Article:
“I’m excited to compete with the best in the country,” said Roy.


Montreal Alouette Pierre-Luc Caron also serves as an emergency call dispatcher

The Alouettes’ long snapper will play his sixth season in the CFL — and his second with Montreal —  in 2022

On Jan. 21, co-news editor Gabriel Guindi and I caught up with Montreal Alouette Pierre-Luc Caron on The Starting Rotation, our sports talk radio show that airs on CJLO 1690 AM on Fridays at 2 p.m. If you missed the conversation live, here’s the abridged version of the offseason interview.

The Starting Rotation (SR): What were some of the unique hurdles that you had to overcome last season, both individually and as a team?

Pierre-Luc Caron (PLC): I had my first big injury since I started playing football when I was eight years old. I tore my pec against Ottawa, I had to get surgery and I’m still doing rehab almost every day. So that was definitely the biggest challenge for me. It’s been a busy offseason trying to get back as quickly as possible. 

As a team, I think we were a really good team, definitely better than our record showed. I feel like we didn’t fulfill our potential, but overall we’re building something great in Montreal, and there’s a ton of great players in that locker room. It’s not a big margin between a Grey Cup winning team and a team that finishes 7-7. If a few key moments go our way, maybe add a few players that could bring a change of attitude and we’re right there in the discussion. 

SR: What’s the timetable for your return from this injury? Do you expect to be ready for the upcoming season?

PLC: The doctor said I should be back to 100 per cent around mid-March. But honestly, if we had a game this week, I feel like I could play, so that’s good news. I just don’t bench as much as I used to, but that’s not a big deal for now. 

SR: The CFL terminated the 2020 season due to the pandemic. What was it like to just not play football for a year? 

PLC: Obviously, it was really tough because at the end of the day, playing football is my income. At the beginning, there was a lot of confusion, none of the players knew whether or not there was going to be another CFL season. I took the opportunity to move back to Montreal with my girlfriend, since she had a job offer. Overall, I’m happy to be back home for now. Family-wise, it’s been great. I can have dinner with my dad on a Wednesday night, which is something I wasn’t able to do when I was playing in Calgary.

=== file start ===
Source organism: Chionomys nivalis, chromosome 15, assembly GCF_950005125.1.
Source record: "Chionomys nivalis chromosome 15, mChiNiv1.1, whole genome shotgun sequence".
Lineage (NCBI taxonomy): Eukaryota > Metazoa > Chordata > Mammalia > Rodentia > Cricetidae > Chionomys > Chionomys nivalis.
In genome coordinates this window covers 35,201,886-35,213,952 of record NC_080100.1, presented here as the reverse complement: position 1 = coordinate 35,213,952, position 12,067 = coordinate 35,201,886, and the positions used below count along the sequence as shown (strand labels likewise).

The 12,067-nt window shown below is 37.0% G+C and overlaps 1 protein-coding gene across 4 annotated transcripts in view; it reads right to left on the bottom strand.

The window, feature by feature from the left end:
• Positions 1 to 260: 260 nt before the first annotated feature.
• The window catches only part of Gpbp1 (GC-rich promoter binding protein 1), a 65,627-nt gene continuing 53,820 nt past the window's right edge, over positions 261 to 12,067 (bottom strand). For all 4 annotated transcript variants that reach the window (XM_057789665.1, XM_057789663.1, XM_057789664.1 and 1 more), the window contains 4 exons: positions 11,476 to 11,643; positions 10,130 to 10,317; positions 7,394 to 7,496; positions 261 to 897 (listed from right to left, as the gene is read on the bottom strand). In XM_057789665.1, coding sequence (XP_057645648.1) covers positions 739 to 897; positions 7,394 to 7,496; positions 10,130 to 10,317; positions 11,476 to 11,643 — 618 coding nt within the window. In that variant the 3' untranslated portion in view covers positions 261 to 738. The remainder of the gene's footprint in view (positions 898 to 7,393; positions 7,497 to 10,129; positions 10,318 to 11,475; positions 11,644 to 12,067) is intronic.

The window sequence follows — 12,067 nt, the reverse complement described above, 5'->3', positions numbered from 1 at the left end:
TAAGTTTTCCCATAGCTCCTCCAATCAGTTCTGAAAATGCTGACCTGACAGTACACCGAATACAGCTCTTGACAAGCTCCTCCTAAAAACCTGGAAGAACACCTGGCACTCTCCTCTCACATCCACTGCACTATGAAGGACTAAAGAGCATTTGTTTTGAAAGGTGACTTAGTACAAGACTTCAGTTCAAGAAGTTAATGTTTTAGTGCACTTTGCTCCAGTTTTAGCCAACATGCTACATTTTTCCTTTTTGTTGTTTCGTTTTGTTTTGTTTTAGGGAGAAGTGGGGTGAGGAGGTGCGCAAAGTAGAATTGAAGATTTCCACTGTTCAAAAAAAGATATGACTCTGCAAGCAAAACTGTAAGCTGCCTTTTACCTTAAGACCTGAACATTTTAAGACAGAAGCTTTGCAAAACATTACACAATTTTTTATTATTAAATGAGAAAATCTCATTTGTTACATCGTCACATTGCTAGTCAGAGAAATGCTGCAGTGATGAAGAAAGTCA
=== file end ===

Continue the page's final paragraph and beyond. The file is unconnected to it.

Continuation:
I had a lot of free time so I started working as a 911 operator, and I really liked it. I have a kinesiology degree and I felt like I could be useful in helping others outside of football. I feel like the pressure I experience on the football field helped me handle the stressful calls. Obviously, with the CFL back now, I’m really focused on my training now but I still take calls when I can. 

SR: Before you entered the CFL, you were a part of Laval’s football program for four years and played the Stingers many times over the years. Did you get a chance to watch some of Concordia’s games from this year? 

PLC: I did, and I really like what the Stingers are doing right now. I have a lot of friends that are on the coaching staff and I know things are trending upwards [for Concordia]. They even beat the [Montreal] Carabins this year so that’s a huge step, and you got a young quarterback in Olivier Roy, so the future is definitely looking bright.

SR: What are some of the other sports that you like to play, or like to watch asides from football? 

PLC: When I have the time, I really enjoy golf. When the pandemic started, I started playing more because a lot of the courses were still open in Calgary, so I took advantage of that whenever I could. I’m not great at it, but I like it because it’s relaxing and you get to spend a lot of time with your friends.

SR: What are some of your individual goals for next season?

PLC: I try not to look too far ahead. With my injury, I’m taking things day-by-day, doing rehab, training, and making sure I eat well. Honestly, I don’t have any goals right now. I just want to play every game and I know the goals are going to come once I’m healthy enough to play.


Photograph by Dominick Gravel


Are the CFL and XFL merging up?

The CFL and XFL have discussed a potential partnership

The Canadian Football League (CFL) has been hit hard financially by COVID-19. After cancelling its last season due to the pandemic, forcing many of its players to find another job, we’re still waiting to know if there will be a season this year.

The news of having a partnership with the XFL came as a surprise to fans. The XFL, which is a football league, but uses a few different rules to entertain fans and add some fun, filed for bankruptcy last year because of the pandemic.

However, a consortium, led by famous actor and former wrestler Dwayne Johnson, purchased the XFL. Since then, the league has apparently been focusing on working with the CFL to develop a possible partnership and advance their sport.